Welcome back to another week of the 2023 Fantasy Baseball Dynasty Rankings. After looking at players in Tier 8, this week the focus is on Tier 7 players – numbers 175-151 overall.
As far as advice on how I approach building a team in dynasty leagues, well, nothing has changed since last week. So there is no need to go over that. If you missed last week’s rankings, just go to the bottom of this wonderful list and click on the link. And like magic, you will be transported back to the past!
Like Players over 30?
I’ll give you a quick rundown of this week’s rankings. First, you are not going to find very many players who are over 30. In fact, only four players who are 30 or older are ranked in this tier. On the flip side, there isn’t an overabundance of players who are under 25. In fact, there are only four of those players.
These players have great upside but haven’t found their stride or have barely any time in the majors.
So, hope you like the Mid-20s
So what you will find is a strong group of players who are between 25-29, the players who can break out and become stars or simply be solid glue guys who help your team win because they provide solid stats across the board.
Everyone wants the star players, but more often than not, the team that has best depth is the team that wins a league championship.
Now, enough with the lovely banter. Let’s dig in and look at the 2023 Dynasty Rankings: 175-151.
Alec Bohm didn’t have a breakout season for Philadelphia in 2022, slashing .280/.315/.398 with 13 home runs and 72 RBI. But in his final 68 games, he slashed .285/.321/409 with seven dingers and 37 RBI. His xBA ranked in the 98th percentile and his career Hard Hit% is seven points higher than the MLB average. At only 26, I expect his power and fantasy value to increase.
Only 22, Riley Greene had a decent rookie season for the Tigers, slashing .253/.321/.362 with five homers and 42 RBI. He had a 9.3 Barrel% and a Hard Hit% of 45.2% (MLB average was 35.8%), ranking in the 77th percentile. Basically, Riley often hit the ball pretty hard. His problem was he hit it on the ground a lot as he had a 2.8% launch angle. Once he corrects that and starts lifting the ball more, his power numbers should improve and you will see more homers like this, especially with the new dimensions at Comerica.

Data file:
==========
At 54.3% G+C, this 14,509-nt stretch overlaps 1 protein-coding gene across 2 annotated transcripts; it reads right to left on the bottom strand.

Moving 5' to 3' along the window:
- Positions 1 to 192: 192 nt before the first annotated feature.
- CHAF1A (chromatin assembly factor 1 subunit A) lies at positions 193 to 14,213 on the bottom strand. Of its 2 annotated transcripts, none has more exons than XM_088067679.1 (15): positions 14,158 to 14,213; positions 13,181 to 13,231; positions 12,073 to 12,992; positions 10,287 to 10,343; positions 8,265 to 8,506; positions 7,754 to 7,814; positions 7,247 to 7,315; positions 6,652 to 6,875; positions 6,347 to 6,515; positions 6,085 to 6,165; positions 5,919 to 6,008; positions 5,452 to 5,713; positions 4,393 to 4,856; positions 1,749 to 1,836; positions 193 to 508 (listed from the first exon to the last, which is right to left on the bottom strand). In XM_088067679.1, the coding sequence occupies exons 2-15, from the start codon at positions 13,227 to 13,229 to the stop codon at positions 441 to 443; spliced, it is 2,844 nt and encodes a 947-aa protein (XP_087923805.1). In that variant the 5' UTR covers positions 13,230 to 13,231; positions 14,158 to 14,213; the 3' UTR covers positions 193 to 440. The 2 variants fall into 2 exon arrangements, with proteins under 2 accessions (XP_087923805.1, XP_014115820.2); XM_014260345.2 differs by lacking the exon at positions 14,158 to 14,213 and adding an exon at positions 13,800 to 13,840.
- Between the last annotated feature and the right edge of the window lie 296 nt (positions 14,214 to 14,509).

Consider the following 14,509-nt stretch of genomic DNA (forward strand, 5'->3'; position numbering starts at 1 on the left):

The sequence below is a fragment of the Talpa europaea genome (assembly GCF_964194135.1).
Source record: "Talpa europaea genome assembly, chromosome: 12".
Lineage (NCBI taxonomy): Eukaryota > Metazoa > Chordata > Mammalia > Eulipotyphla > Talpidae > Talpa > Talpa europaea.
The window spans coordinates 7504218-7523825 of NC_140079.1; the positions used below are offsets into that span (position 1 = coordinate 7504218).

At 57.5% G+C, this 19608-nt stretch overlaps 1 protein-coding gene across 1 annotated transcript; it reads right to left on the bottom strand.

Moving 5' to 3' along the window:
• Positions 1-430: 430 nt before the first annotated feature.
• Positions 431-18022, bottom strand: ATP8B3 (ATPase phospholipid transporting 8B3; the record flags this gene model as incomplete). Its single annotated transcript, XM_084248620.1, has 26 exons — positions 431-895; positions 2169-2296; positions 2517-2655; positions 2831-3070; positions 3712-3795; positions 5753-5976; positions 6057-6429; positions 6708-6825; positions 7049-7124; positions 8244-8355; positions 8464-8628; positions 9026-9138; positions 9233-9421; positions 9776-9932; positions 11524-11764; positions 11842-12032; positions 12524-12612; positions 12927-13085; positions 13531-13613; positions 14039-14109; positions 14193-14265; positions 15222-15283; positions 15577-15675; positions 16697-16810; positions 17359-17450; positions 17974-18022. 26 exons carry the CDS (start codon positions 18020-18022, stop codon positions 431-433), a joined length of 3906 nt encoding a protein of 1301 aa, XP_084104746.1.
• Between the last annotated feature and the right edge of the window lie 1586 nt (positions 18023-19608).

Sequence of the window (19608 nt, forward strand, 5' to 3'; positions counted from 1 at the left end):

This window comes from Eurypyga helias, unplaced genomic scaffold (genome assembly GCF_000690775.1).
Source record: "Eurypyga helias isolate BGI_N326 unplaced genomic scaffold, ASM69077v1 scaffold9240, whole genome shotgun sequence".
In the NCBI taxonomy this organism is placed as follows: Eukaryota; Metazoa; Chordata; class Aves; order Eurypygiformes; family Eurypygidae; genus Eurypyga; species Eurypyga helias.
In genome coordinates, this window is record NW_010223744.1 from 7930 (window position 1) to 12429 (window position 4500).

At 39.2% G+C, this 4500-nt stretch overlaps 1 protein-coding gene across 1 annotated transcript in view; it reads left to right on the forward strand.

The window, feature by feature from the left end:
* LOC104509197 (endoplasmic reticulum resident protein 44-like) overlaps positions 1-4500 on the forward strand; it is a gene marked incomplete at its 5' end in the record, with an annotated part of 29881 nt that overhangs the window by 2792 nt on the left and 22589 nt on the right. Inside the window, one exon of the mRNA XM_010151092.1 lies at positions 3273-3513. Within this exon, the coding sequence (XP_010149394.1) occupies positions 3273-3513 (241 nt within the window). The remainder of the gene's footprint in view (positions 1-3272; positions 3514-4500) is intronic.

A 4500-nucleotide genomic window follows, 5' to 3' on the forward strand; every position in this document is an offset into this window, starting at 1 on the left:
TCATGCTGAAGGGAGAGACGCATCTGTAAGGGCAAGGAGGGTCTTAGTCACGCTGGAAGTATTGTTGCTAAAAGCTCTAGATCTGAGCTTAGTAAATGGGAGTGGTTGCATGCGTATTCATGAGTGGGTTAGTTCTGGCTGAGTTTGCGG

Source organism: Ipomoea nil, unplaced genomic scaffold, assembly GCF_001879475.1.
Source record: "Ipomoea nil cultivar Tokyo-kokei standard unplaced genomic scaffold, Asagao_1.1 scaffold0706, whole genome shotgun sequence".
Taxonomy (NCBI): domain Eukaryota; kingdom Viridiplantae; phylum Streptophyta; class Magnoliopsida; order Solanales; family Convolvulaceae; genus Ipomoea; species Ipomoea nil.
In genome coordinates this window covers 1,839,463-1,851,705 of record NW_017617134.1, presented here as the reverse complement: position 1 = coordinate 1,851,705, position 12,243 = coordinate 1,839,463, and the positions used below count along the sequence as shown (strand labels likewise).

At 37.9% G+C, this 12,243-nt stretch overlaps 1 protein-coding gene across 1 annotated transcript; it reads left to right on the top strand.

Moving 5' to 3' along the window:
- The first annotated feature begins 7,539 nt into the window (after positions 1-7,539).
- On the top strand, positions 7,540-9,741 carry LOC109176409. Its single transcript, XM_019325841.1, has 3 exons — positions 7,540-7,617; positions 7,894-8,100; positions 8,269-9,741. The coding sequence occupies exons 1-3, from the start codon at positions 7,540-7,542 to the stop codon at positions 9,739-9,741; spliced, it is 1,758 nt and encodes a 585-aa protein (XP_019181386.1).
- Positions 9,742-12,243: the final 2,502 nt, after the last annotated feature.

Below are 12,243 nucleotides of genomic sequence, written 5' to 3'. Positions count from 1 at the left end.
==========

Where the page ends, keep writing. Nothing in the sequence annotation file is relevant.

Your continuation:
Tampa Bay, the Land of Pitchers
If you like consistency, then you should like Drew Rasmussen. In 2021 he had a 2.84 ERA and a 1.08 WHIP. In 2022 he had a 2.84 ERA and a 1.04 WHIP. So that likely means that he will be around a 2.84 ERA and a 1.06 WHIP this season.
Taj Bradley may not be in the Rays rotation at the start of the season, but it is only a matter of time before he is facing major league hitters. He led the minors in 2021 with a 1.83 ERA over 103.1 innings at Low-A and High-A while striking out 123 and walking only 31. In Double-A the following season, Bradley had a 0.91 WHIP and 1.70 ERA in 74.1 innings with 88 strikeouts. He wasn’t as dominant after being promoted to Triple-A, posting a 3.66 ERA and 1.19 WHIP, but he is also only 21 and is a great upside dynasty pitcher.
Needs to Bounce Back
Let’s be honest, Jose Berrios had a terrible season for the Blue Jays in 2022. Yes, he had a 12-7 record, but he posted a 5.23 ERA and 1.419 WHIP. His ERA+ came in at 74 and his K/9 dropped to 7.8. Thus this question: why is he ranked here? Well, he is only 28 and until this past season his worst ERA+ in a season was 108 in 2020 (not counting his 2016 rookie season, in which he had a 53 ERA+ in 14 games).
He was ninth in Cy Young voting in 2021, when he had a 123 ERA+, a 3.52 ERA and 1.063 WHIP and 9.6 K/9. I am considering 2022 a blip for Berrios
Something to Prove
Remember when Cody Bellinger was good? The former NL ROY in 2017 and NL MVP in 2019 was dumped by the Dodgers after the season, leading Bellinger to sign a one-year deal with the Cubs after slashing .210/.265/.389 with LA in 2022. The bright spot is he did hit 19 homers, drive in 65 runs and steal 14 bases. Bellinger has something to prove, and being out of LA and in Chicago will give him the fresh start he needs.